Gefitinib modulates the function of multiple ATP-binding cassette transporters in vivo by Leggas Markos, Panetta John C, Zhuang Yanli, Schuetz John D, Johnston Brad, Bai Feng, Sorrentino Brian, Zhou Sheng, Houghton Peter J, Stewart Clinton F in Cancer research (2006). PubMed

Abstract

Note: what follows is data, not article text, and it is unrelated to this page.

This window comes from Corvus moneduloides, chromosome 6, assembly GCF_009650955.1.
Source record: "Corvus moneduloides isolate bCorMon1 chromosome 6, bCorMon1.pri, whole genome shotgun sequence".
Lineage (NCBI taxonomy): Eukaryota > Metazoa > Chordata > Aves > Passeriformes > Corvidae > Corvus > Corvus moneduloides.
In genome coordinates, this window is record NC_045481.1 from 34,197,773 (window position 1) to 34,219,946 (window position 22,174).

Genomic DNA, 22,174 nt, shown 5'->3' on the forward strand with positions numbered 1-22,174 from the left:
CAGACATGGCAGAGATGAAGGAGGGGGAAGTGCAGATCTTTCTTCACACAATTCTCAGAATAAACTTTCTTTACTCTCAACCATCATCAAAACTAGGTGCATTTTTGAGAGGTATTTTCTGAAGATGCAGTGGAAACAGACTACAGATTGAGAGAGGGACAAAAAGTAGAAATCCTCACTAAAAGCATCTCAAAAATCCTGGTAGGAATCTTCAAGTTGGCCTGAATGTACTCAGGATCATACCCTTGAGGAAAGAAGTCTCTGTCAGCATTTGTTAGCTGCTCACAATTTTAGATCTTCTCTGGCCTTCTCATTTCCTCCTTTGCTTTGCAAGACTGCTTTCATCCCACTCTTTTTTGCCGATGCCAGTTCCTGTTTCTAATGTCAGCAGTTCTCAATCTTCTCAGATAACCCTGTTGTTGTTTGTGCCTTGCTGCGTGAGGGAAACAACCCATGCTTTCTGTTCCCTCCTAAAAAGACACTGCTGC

The 4-anilinoquinazoline (4-AQ) derivative gefitinib (Iressa) is an oral epidermal growth factor receptor tyrosine kinase inhibitor. Oral administration of 4-AQ molecules, such as gefitinib, inhibits ATP-binding cassette (ABC) transporter-mediated drug efflux and strongly increases the apparent bioavailability of coadministered drug molecules that are transporter substrates. Based on in vitro studies investigating 4-AQ interactions with several transporters, these effects have primarily been attributed to the inhibition of breast cancer resistance protein (BCRP; ABCG2). Although 4-AQ shows in vitro inhibition of P-glycoprotein [multidrug resistance protein (MDR1); ABCB1], the in vivo effect on this and other transporters is not known. In our studies, pretreatment of Abcg2(-/-) and Mdr1(a/b)(-/-) mice with gefitinib increased oral absorption and decreased systemic clearance of topotecan, a model substrate, indicating that additional transporters were inhibited. These results were extended to human orthologues using engineered cell lines to show that gefitinib inhibited the efflux of BCRP and MDR1 substrates and restored vincristine sensitivity in MDR1-expressing cells. Although gefitinib inhibited BCRP more potently than MDR1 (10-fold), the inhibition of both transporters occurred at clinically relevant concentrations (e.g., 1-5 micromol/L). These studies illustrate the broad implications for the therapeutic combination of gefitinib or other 4-AQ molecules with agents that are BCRP and MDR1 substrates. 4-AQ molecules may offer a means to increase the low and variable oral drug absorption of transporter substrates while decreasing interpatient variability and reversing tumor drug resistance.

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